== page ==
Reflections As 2012 Draws To A Close
As I wrote in my Thanksgiving blog, 2013 is going to be a year of transitions for me. I am starting a full time low residency Master of Fine Arts program in Writing for Children & Young Adults at Vermont College of Fine Arts. The goal is to begin a new period in my life where I focus sharply on publishing and honing my craft as a writer and teacher. Increasing my writing output and quality, as well as getting serious about publishing are the primary goals, but I also want to have more to offer my students. I have been teaching at the college level for thirteen years and there is much still to learn about mentoring aspiring writers. There is no better way to learn than by being closely mentored myself in a program of excellence. From all accounts, VCFA is that program. Just reading the list of lectures at the upcoming January residency fills me with excitement. I’m still a nerd that way – just as I was as an 18-year-old undergrad.
If there is one thing I’ve learned in my life it’s that folks don’t really change much over the years. I know I haven’t. “The young girl is the old woman,” someone once said, and how true that is. I still am passionate about reading and writing. What Color Is Your Parachute famously asks readers to reflect on this question: what did you most love to do when you were 10 years old? I recall toiling with my sister and a friend (who is still one of my best) on a neighborhood newspaper. My sister Bonnie drew the pictures, my friend Susan organized and inspired, and I snooped and wrote. Things haven’t changed much for any of us since.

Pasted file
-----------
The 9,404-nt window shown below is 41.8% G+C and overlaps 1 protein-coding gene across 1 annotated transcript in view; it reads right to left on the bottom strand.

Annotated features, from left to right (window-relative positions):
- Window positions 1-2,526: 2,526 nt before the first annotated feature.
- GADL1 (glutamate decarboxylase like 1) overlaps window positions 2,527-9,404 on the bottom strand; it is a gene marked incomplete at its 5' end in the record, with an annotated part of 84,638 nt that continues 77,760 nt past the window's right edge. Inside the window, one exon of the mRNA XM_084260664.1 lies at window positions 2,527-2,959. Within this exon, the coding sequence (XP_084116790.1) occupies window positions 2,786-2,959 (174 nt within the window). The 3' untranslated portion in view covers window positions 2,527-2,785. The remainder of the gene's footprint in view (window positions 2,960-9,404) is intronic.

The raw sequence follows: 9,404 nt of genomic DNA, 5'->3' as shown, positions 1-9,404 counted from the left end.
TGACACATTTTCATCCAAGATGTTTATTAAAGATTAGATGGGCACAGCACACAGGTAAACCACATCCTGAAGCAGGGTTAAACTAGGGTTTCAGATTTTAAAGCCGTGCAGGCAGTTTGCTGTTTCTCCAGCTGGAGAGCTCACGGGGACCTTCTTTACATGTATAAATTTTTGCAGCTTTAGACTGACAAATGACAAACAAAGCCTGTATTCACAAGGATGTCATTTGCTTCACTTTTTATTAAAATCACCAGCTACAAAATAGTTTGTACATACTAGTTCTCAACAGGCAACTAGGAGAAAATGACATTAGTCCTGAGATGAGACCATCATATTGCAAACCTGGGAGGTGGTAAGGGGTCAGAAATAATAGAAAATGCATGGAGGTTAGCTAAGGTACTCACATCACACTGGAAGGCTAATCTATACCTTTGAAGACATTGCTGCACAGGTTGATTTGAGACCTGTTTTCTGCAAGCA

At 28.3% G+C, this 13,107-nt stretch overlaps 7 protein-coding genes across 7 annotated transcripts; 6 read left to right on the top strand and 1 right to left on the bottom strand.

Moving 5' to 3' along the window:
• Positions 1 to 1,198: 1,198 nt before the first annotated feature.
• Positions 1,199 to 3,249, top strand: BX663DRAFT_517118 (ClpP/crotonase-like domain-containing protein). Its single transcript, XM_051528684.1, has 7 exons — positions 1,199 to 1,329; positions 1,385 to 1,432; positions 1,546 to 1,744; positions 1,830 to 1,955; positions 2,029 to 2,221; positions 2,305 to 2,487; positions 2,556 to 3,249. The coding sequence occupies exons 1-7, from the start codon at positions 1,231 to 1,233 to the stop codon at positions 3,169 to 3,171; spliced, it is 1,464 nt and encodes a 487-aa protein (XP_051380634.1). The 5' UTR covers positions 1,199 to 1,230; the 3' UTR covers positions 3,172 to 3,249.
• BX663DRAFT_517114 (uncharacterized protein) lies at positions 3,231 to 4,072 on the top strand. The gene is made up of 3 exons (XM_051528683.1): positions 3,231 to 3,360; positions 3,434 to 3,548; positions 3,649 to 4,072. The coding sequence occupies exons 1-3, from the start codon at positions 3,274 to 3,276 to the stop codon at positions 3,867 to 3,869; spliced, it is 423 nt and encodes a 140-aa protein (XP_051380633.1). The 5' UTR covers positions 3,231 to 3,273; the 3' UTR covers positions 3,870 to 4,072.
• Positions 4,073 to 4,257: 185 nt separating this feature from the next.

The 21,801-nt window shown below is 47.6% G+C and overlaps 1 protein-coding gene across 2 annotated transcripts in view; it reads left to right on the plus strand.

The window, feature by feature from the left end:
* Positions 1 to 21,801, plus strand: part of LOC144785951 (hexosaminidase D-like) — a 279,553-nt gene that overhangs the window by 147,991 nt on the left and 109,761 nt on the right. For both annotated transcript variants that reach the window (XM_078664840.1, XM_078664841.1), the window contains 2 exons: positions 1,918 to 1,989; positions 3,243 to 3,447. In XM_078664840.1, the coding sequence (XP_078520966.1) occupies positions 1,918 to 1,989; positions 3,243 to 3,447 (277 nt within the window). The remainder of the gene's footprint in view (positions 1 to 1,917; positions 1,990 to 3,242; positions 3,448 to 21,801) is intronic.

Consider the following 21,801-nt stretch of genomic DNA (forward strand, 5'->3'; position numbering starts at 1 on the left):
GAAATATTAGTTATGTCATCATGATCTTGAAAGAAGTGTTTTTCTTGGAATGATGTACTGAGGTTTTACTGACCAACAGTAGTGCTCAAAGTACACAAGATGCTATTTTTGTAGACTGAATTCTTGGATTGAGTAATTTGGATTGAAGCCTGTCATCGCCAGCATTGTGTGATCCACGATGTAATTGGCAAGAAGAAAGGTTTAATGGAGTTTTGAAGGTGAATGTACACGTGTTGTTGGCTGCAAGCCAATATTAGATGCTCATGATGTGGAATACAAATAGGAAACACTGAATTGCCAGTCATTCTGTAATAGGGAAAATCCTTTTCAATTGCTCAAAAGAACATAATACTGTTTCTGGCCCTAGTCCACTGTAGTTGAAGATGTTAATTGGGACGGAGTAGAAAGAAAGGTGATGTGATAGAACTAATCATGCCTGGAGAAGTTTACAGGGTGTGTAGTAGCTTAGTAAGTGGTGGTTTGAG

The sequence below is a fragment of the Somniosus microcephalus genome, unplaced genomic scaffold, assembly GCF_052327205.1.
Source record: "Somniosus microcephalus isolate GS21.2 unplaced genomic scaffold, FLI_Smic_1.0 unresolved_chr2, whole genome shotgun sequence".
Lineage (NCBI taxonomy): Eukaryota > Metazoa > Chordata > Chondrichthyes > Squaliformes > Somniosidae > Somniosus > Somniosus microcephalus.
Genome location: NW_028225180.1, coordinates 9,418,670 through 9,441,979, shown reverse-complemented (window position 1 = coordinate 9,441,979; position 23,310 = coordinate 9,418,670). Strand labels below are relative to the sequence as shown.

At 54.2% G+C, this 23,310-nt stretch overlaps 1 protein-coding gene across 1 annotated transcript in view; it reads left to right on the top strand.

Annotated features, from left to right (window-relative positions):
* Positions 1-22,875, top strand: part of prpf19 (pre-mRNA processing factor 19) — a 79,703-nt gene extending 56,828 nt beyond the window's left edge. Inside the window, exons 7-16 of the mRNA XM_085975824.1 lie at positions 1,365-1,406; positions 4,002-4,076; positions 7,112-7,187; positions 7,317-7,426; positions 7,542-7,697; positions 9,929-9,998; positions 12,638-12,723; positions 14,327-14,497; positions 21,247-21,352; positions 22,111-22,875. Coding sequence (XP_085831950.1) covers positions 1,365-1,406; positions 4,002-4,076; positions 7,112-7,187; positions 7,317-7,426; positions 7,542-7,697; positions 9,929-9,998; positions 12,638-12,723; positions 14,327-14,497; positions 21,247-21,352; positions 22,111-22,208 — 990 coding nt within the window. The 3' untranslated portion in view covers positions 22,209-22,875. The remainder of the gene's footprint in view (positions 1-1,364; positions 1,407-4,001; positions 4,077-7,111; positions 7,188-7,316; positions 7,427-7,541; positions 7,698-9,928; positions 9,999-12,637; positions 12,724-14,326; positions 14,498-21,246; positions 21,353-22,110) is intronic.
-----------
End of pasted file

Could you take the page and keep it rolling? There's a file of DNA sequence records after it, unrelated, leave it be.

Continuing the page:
My problem – and I see this with some of my students – is a sort of diffused focus. By this I mean an interest and passion for many things. One of the textbooks I use in teaching magazine writing says that this quality of acute interest in many topics produces the best journalists. After all, curiosity is a primary qualifier for being a good writer. Yet it can lead us astray as we fail to use the time we have to focus on a single goal. We become what Anne Lamott calls “an ant with small burdens” by which she means we never really get anywhere. Perhaps part of this is attributable to being a woman. After all, a woman’s responsibilities are diverse and never-ending. In my case, besides my full time and part time jobs, I have a husband and two children, a big Victorian house and gardens, as well as an ailing mother to attend to. The list of my interests doesn’t end with reading and writing either. But my goal in the New Year is to channel those interests in a single direction.
To that end, I’m going to have to let some things go. Emerson wrote, “The crime which bankrupts men and nations is that of turning aside from one’s main purpose to serve a job here and there.” One of the “jobs” I have served for the past years is helping to write this blog. It’s been a fruitful experience that has cemented my friendships with some amazing writers and brought us into contact with wonderful readers in the vast blogosphere. It has also made me reflect on my beliefs about writing. But now it’s time to back off from my engagement. The blog and this space for it will still exist – so keep reading! – but it will take a different form in the New Year. My plan is to visit this space from time to time, but I will no longer be in a regular rotation of blog writers. Instead I will be in Vermont in January! Did I mention I love the snow? I had always imagined myself attending college in New England; it’s one of life’s little ironies that it took me well into my fifth decade to do it.